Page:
Daniel Tull: Blog

Renaming git's default master branch

Monday, 08 June 2020

The Internet Engineering Task Force documents the issue of two pairs of terms common in computing. One of the pairs is around the terms master and slave, which it states “is an oppressive metaphor that will and should never become fully detached from history.” It’s questionable whether git’s use of master derives from this usage, I’m not sure whether it matters because the connotation could exist regardless and the use of master is only a convention which we shouldn’t feel the need to hold on to.

When you initialise a new repository, git creates a branch named master for us by default. In this post, I will look at how we can change this default behaviour to make our environments more inclusive and welcoming by removing potentially troubling language choices.

9th June update: If you’re looking to convert existing repositories, Scott Hanselman has a posted this helpful guide: Easily rename your Git default branch from master to main.

What does git init do anyway?

When creating a new repository, git will copy the contents of a template directory into the .git directory where the repository details go on to live. The standard template directory lives in /usr/local/share/git-core/templates if you’ve installed it with homebrew on the Mac.

There’s a configuration called init.templateDir that will allow us to set a custom template directory for git to use. For years my friend Abizer has preached about git’s model under the hood and how it is entirely based on files, so it’s likely that there’s a file we can modify that will change the default branch name.

If we take a look at the standard templates directory, it has the following structure:

/usr/local/share/git-core/templates
├── description
├── hooks
│   ├── applypatch-msg.sample
│   ├── commit-msg.sample
│   ├── fsmonitor-watchman.sample
│   ├── post-update.sample
│   ├── pre-applypatch.sample
│   ├── pre-commit.sample
│   ├── pre-merge-commit.sample
│   ├── pre-push.sample
│   ├── pre-rebase.sample
│   ├── pre-receive.sample
│   ├── prepare-commit-msg.sample
│   └── update.sample
└── info
    └── exclude

If we make a new directory, do a git init inside of it and then inspect the .git directory, we see the contents of this template directory, with the addition of some new directories where objects and references (branches/tags) will be stored, as well as two new files:

The contents of the HEAD file tells git that master is the currently checked out reference:

ref: refs/heads/master

refs/heads/master is a reference to a file which will contain the hash for the commit the master branch points to, however refs/heads/master doesn’t exist yet because there isn’t a commit for it to reference. We can see that if we make a commit, the file gets created with its contents being the hash of the commit. Therefore in a fresh repository, only the HEAD file references a “master” branch.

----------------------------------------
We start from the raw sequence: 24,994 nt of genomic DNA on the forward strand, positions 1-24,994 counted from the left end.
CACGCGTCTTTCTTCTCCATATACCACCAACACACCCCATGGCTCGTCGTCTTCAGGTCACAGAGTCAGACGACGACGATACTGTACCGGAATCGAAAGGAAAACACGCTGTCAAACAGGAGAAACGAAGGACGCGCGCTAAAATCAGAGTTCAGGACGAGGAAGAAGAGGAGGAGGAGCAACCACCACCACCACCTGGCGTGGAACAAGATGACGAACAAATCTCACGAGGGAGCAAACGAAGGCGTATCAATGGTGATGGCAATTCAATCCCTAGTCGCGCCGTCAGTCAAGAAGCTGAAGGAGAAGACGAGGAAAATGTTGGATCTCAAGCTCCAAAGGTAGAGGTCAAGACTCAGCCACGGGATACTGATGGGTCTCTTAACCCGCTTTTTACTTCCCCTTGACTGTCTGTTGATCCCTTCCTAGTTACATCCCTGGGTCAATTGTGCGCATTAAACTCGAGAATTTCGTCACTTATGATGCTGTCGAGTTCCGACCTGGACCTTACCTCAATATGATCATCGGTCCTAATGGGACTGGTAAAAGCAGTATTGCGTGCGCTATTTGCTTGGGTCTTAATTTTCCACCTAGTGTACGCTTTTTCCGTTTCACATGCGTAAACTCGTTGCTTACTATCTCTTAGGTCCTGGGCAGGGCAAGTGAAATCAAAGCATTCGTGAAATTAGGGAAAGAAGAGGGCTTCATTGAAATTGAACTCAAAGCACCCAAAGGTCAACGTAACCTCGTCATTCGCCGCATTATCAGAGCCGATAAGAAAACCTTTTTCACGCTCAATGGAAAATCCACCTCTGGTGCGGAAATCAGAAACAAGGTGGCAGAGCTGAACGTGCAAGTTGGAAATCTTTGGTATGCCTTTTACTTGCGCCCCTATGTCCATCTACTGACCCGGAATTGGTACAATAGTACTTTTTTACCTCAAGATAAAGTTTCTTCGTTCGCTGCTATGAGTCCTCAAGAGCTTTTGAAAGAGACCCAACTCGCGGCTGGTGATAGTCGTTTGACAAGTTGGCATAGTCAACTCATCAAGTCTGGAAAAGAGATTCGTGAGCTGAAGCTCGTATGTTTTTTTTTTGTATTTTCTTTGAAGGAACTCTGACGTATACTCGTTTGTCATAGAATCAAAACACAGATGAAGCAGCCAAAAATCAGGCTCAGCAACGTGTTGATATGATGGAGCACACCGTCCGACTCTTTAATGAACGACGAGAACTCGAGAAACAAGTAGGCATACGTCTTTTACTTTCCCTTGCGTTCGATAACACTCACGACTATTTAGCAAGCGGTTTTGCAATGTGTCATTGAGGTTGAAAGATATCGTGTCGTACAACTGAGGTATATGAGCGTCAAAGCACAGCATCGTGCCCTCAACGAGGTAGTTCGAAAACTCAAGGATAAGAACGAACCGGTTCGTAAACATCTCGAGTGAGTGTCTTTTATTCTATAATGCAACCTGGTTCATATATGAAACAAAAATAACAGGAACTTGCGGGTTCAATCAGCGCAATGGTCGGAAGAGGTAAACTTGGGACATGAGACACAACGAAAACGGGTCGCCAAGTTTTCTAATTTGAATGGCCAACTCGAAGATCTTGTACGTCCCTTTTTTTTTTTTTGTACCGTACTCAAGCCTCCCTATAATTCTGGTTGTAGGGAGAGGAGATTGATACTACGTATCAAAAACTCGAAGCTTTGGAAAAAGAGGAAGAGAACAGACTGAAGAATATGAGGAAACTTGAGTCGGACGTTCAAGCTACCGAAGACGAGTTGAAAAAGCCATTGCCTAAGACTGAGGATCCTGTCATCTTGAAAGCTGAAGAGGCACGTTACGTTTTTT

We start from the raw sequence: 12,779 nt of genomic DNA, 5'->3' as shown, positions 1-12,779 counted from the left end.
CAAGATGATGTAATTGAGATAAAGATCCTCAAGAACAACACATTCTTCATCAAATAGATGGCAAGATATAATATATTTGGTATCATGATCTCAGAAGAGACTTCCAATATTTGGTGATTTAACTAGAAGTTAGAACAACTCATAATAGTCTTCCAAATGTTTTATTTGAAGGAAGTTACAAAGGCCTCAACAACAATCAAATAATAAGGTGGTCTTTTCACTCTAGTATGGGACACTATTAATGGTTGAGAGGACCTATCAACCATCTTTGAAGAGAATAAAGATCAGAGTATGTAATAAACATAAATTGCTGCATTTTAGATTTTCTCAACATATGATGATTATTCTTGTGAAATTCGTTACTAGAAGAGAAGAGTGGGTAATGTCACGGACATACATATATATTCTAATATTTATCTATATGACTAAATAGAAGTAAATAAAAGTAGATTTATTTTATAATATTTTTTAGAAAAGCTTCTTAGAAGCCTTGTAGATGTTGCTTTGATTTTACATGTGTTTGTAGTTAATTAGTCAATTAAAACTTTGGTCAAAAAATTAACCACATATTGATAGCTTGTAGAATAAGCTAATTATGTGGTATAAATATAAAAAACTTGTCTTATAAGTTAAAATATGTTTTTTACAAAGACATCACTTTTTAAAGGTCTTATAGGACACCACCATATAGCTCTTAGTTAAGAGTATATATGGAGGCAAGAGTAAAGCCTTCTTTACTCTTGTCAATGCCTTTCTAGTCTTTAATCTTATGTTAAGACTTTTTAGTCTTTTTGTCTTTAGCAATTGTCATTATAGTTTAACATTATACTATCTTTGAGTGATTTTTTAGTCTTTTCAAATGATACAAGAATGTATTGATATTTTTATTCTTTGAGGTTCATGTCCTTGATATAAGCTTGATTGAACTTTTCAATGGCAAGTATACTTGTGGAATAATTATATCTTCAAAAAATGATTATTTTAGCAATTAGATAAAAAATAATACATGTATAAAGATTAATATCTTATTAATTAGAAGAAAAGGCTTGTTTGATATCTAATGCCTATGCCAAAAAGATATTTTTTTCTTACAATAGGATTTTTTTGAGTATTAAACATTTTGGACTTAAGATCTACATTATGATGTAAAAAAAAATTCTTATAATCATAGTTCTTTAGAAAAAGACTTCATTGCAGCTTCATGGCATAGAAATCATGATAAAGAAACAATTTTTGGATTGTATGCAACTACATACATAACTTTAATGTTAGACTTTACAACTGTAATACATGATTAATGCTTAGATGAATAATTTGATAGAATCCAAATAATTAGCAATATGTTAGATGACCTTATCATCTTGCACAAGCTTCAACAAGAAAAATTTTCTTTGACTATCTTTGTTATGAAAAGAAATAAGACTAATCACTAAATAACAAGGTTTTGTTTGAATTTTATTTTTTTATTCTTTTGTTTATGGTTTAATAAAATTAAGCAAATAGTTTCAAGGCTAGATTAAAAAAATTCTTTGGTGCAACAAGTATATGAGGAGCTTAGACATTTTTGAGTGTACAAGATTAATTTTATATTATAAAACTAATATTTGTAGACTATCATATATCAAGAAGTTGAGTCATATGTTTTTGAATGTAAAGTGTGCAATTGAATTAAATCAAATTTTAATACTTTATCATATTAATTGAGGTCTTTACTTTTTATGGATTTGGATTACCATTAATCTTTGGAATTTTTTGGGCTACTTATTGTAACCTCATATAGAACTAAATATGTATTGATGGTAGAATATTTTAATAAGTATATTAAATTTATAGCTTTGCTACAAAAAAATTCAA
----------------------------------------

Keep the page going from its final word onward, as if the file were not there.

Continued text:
Taking a look at the git source code which creates the default files, we can see that after copying the template directory, the setup process creates the HEAD file “if it does not exist yet”, which tells us that if our template contained a HEAD file already, it should not get overwritten by git’s setup process1.

Setting up a new template

We start by making the template directory and set it in the global git config. I have decided to place mine in my home directory at ~/.git-template. We can use the following command to add the setting:

git config --global --add init.templateDir "~/.git-template"

I started by copying the contents of the standard git template directory, in case I need the hooks templates in future repositories. In the template directory we can then add a file named HEAD with the following contents, making sure to add a line break because unix tools always seem to want to end with a line break.

ref: refs/heads/main

I’ve decided to call my new default branch “main”, partly because it fulfills the description, but also because it also starts with “ma” so when my brain automatically goes to type these first characters and press tab to autocomplete, it will autocomplete to main instead.

If this is all set up correctly, the next time you perform a git init, you’ll see that the branch is main, or whatever name you chose for your default branch.

You’re also welcome to use my git-template repository as a starting point. This was actually the first repository I published which was initialised with my custom git template and I learned that when pushing a new repository, GitHub will take the first branch you push to be its default, so you don’t need to change any configurations there.

  1. As an aside, this sounds a lot smarter than what I actually did, which was to just to search for “refs/heads/master” in a text editor and look for the code that made the most sense for initialising a git repository. 🙂